After Part I, we now have a test tube full of various lengths of DNA that encode possible routes between cities. What we want are routes that start with LA and end with NY. To accomplish this we can use a technique called Polymerase Chain Reaction (PCR), which allows you to produce many copies of a specific sequence of DNA. PCR is an iterative process that cycles through a series of copying events using an enzyme called polymerase. Polymerase will copy a section of single stranded DNA starting at the position of a primer, a short piece of DNA complimentary to one end of a section of the DNA that you’re interested in. By selecting primers that flank the section of DNA you want to amplify, the polymerase preferentially amplifies the DNA between these primers, doubling the amount of DNA containing this sequence. After many iterations of PCR, the DNA you’re working on is amplified exponentially. So to selectively amplify the itineraries that start and stop with our cities of interest, we use primers that are complimentary to LA and NY. What we end up with after PCR is a test tube full of double stranded DNA of various lengths, encoding itineraries that start with LA and end with NY.
Part III: Select itineraries that contain the correct number of cities.
Strategy: Sort the DNA by length and select the DNA whose length corresponds to 5 cities.
Our test tube is now filled with DNA encoded itineraries that start with LA and end with NY, where the number of cities in between LA and NY varies. We now want to select those itineraries that are five cities long. To accomplish this, we can use a technique called Gel Electrophoresis, which is a common procedure used to resolve the size of DNA. The basic principle behind Gel Electrophoresis is to force DNA through a gel matrix by using an electric field. DNA is a negatively charged molecule under most conditions, so if placed in an electric field it will be attracted to the positive potential. However, since the charge density of DNA is constant (charge per length) long pieces of DNA move as fast as short pieces when suspended in a fluid. This is why you use a gel matrix. The gel is made up of a polymer that forms a meshwork of linked strands. The DNA now is forced to thread its way through the tiny spaces between these strands, which slows down the DNA at different rates depending on its length. What we typically end up with after running a gel is a series of DNA bands, with each band corresponding to a certain length. We can then simply cut out the band of interest to isolate DNA of a specific length. Since we known that each city is encoded with 6 base pairs of DNA, knowing the length of the itinerary gives us the number of cities. In this case we would isolate the DNA that was 30 base pairs long (5 cities times 6 base pairs).
Part IV: Select itineraries that have a complete set of cities
Strategy: Successively filter the DNA molecules by city, one city at a time. Since the DNA we start with contains five cities, we will be left with strands that encode each city once.
DNA containing a specific sequence can be purified from a sample of mixed DNA by a technique called affinity purification. This is accomplished by attaching the compliment of the sequence in question to a substrate like a magnetic bead. The beads are then mixed with the DNA. DNA, which contains the sequence you’re after then hybridizes with the complement sequence on the beads. These beads can then be retrieved and the DNA isolated.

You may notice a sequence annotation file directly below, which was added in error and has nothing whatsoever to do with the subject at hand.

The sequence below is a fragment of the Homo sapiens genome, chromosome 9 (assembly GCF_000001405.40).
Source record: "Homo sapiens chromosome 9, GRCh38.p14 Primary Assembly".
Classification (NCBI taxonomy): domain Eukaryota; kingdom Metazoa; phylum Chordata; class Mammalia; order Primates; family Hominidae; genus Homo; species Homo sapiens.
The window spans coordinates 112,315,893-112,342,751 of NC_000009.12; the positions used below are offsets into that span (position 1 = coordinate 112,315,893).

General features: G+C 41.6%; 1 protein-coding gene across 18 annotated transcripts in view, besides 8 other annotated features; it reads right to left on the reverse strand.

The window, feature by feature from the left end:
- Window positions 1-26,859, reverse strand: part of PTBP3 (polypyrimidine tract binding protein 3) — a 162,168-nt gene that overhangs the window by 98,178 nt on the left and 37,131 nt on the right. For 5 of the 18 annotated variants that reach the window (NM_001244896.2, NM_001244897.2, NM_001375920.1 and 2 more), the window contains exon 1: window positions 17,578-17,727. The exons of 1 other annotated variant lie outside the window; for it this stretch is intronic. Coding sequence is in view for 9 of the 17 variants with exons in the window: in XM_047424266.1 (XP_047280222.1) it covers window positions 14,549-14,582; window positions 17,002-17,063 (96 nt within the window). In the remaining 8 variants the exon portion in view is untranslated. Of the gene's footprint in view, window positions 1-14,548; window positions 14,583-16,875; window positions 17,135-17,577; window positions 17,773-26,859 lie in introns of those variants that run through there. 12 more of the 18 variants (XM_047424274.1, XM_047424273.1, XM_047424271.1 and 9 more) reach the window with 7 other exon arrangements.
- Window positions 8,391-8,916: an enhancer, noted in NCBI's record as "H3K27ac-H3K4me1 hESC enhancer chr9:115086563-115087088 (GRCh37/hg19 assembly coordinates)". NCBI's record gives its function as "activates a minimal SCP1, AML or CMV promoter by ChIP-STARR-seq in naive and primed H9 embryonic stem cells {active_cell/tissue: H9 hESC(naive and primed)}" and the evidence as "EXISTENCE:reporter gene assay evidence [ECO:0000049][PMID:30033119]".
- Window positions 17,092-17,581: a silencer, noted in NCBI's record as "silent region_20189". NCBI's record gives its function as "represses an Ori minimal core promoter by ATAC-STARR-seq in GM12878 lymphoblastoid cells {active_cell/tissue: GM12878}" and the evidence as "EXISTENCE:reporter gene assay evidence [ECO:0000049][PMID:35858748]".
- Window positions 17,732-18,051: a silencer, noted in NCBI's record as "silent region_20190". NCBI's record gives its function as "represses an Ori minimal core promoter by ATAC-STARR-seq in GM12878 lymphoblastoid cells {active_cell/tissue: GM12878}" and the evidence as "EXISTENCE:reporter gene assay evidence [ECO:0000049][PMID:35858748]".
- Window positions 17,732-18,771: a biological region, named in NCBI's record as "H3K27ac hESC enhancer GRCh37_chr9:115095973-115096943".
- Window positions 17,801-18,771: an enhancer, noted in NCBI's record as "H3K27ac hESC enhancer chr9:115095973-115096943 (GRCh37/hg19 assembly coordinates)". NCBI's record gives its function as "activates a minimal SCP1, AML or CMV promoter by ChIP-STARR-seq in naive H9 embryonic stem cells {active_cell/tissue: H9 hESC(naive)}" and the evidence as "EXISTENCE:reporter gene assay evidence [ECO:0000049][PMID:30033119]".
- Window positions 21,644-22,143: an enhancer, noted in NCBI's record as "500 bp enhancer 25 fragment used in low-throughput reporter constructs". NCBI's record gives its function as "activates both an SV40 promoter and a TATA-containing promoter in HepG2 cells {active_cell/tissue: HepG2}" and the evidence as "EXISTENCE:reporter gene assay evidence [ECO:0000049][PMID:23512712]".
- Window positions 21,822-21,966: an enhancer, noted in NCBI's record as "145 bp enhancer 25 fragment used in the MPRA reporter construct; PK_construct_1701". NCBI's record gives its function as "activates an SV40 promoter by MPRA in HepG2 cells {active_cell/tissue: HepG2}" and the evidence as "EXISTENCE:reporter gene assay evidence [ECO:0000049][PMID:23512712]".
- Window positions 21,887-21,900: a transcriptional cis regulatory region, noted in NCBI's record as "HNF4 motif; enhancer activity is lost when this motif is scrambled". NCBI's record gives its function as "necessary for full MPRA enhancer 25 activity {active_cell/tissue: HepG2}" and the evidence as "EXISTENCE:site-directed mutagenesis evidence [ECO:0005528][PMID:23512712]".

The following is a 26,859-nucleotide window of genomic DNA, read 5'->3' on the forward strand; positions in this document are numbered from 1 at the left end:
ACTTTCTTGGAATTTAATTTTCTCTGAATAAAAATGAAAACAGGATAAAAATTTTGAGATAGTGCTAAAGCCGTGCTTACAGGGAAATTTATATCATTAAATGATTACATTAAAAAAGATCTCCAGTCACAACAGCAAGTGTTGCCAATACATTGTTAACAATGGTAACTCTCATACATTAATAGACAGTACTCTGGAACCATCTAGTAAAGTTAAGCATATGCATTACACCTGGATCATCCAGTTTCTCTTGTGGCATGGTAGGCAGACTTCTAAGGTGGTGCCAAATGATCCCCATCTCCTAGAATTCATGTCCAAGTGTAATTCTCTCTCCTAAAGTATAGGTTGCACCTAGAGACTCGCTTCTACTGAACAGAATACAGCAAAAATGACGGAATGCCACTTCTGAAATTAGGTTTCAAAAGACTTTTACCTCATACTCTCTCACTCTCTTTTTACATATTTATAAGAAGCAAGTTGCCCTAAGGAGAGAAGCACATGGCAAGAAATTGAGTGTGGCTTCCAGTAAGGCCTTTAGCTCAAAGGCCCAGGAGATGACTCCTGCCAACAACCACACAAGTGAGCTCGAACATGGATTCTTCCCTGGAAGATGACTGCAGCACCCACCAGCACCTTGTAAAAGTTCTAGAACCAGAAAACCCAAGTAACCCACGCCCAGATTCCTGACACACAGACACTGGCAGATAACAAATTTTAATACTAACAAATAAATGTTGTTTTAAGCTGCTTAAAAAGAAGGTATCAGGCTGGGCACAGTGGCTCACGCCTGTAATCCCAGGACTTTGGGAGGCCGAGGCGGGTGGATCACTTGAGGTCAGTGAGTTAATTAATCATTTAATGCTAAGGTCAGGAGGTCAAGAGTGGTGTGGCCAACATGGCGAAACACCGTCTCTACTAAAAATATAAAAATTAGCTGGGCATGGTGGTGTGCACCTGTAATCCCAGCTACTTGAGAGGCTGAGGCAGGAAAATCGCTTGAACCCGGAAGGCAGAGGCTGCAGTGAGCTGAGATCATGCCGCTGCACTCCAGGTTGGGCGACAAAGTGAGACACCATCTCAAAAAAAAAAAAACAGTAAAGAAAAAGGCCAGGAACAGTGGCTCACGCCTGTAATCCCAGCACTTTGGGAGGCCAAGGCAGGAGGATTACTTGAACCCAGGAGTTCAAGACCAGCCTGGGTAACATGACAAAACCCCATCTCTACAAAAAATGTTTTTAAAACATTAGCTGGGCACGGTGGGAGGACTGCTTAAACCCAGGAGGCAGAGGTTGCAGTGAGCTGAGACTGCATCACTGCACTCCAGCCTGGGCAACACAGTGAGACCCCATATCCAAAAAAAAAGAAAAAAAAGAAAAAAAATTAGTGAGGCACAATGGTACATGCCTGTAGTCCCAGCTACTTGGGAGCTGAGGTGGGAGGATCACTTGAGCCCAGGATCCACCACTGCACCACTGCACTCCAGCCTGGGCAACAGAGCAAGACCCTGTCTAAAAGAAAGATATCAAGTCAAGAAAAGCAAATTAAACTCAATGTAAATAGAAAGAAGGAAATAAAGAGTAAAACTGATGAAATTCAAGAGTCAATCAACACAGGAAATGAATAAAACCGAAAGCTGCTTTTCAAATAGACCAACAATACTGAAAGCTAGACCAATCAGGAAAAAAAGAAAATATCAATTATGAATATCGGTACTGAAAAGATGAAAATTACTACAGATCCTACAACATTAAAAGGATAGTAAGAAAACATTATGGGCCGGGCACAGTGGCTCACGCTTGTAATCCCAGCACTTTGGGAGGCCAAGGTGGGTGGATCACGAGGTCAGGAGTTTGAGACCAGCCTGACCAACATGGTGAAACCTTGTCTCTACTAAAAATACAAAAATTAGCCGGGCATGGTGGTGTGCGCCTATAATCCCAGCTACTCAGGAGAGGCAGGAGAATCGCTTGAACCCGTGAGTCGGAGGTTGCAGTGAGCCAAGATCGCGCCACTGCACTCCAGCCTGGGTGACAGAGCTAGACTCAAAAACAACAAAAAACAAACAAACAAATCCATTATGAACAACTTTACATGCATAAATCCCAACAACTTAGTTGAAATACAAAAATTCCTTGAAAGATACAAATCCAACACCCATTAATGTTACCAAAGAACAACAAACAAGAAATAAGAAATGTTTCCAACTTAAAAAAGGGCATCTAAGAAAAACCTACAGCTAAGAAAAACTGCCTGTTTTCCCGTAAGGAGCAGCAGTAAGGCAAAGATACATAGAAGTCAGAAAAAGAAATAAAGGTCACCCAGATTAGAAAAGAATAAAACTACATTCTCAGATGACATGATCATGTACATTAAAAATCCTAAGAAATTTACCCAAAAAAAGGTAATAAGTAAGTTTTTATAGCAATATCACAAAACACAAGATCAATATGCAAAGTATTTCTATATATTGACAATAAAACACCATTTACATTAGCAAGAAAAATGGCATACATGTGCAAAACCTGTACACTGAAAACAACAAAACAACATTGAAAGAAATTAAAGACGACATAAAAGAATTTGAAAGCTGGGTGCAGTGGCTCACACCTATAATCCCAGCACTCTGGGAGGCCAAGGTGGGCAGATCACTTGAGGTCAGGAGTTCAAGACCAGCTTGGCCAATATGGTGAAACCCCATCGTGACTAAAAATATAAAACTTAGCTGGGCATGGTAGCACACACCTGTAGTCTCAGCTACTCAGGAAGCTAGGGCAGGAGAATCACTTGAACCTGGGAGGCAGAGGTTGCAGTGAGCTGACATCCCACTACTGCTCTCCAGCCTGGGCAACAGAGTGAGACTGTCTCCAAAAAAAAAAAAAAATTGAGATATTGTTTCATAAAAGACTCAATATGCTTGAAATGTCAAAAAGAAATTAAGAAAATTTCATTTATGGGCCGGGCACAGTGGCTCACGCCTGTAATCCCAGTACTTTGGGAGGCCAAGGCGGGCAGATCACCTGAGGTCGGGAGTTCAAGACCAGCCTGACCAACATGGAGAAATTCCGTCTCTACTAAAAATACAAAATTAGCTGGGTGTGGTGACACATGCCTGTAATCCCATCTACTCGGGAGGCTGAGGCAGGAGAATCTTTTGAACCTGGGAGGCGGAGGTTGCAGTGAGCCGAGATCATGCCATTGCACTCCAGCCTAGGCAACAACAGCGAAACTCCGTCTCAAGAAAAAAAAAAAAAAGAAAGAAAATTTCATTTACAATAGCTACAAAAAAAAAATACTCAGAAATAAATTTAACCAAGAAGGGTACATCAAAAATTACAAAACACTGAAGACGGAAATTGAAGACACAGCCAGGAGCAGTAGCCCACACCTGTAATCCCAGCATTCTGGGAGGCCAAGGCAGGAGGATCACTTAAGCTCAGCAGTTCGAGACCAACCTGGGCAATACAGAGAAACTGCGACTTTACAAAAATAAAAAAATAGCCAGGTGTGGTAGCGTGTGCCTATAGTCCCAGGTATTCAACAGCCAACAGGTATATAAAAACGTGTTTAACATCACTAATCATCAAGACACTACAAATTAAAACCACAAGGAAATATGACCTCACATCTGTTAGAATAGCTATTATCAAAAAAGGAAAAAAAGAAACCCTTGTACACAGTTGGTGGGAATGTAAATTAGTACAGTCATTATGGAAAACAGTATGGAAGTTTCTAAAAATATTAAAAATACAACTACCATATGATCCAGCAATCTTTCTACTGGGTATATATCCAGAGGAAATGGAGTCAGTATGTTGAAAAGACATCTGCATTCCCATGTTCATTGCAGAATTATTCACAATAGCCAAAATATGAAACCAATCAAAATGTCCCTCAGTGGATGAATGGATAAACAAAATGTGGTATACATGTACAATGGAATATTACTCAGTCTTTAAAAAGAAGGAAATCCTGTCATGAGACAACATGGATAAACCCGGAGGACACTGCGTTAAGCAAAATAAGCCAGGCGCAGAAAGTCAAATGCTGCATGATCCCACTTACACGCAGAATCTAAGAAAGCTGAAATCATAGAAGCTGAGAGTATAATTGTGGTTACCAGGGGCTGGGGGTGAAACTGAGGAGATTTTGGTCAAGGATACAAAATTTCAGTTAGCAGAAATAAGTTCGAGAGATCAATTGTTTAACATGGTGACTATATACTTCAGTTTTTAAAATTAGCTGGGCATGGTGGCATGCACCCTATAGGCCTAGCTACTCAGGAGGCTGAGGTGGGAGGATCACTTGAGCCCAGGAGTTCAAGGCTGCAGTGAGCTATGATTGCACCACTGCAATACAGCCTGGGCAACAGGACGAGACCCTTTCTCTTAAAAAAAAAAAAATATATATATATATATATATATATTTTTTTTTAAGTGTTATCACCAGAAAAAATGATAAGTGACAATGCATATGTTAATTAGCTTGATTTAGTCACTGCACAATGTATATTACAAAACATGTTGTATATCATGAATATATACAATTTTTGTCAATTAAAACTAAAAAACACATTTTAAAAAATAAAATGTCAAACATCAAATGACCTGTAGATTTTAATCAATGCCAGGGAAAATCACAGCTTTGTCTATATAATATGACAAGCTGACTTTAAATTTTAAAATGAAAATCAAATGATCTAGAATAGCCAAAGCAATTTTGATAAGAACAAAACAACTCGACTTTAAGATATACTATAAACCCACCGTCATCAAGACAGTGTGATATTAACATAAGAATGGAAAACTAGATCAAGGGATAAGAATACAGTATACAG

So, we now affinity purify fives times, using a different city complement for each run. For example, for the first run we use L.A.’-beads (where the ‘ indicates compliment strand) to fish out DNA sequences which contain the encoding for L.A. (which should be all the DNA because of step 3), the next run we use Dallas’-beads, and then Chicago’-beads, Miami’-beads, and finally NY’-beads. The order isn’t important. If an itinerary is missing a city, then it will not be “fished out” during one of the runs and will be removed from the candidate pool. What we are left with are the are itineraries that start in LA, visit each city once, and end in NY. This is exactly what we are looking for. If the answer exists we would retrieve it at this step.
Reading out the answer
One possible way to find the result would be to simply sequence the DNA strands. However, since we already have the sequence of the city encodings. We can use an alternate method called graduated PCR. Here we do a series of PCR amplifications using the primer corresponding to L.A., with a different primer for each city in succession. By measuring the various lengths of DNA for each PCR product we can piece together the final sequence of cities in our itinerary. For example, we know that the DNA itinerary starts with LA and is 30 base pairs long, so if the PCR product for the LA and Dallas primers was 24 base pairs long, you know Dallas is the fourth city in the itinerary (24 divided by 6).
Finally, if we were careful in our DNA manipulations the only DNA left in our test tube should be DNA itinerary encoding LA, Chicago, Miami, Dallas, and NY. So if the succession of primers used is LA & Chicago, LA & Miami, LA & Dallas, and LA & NY, then we would get PCR products with lengths 12, 18, 24, and 30 base pairs.
Applications of DNA Computing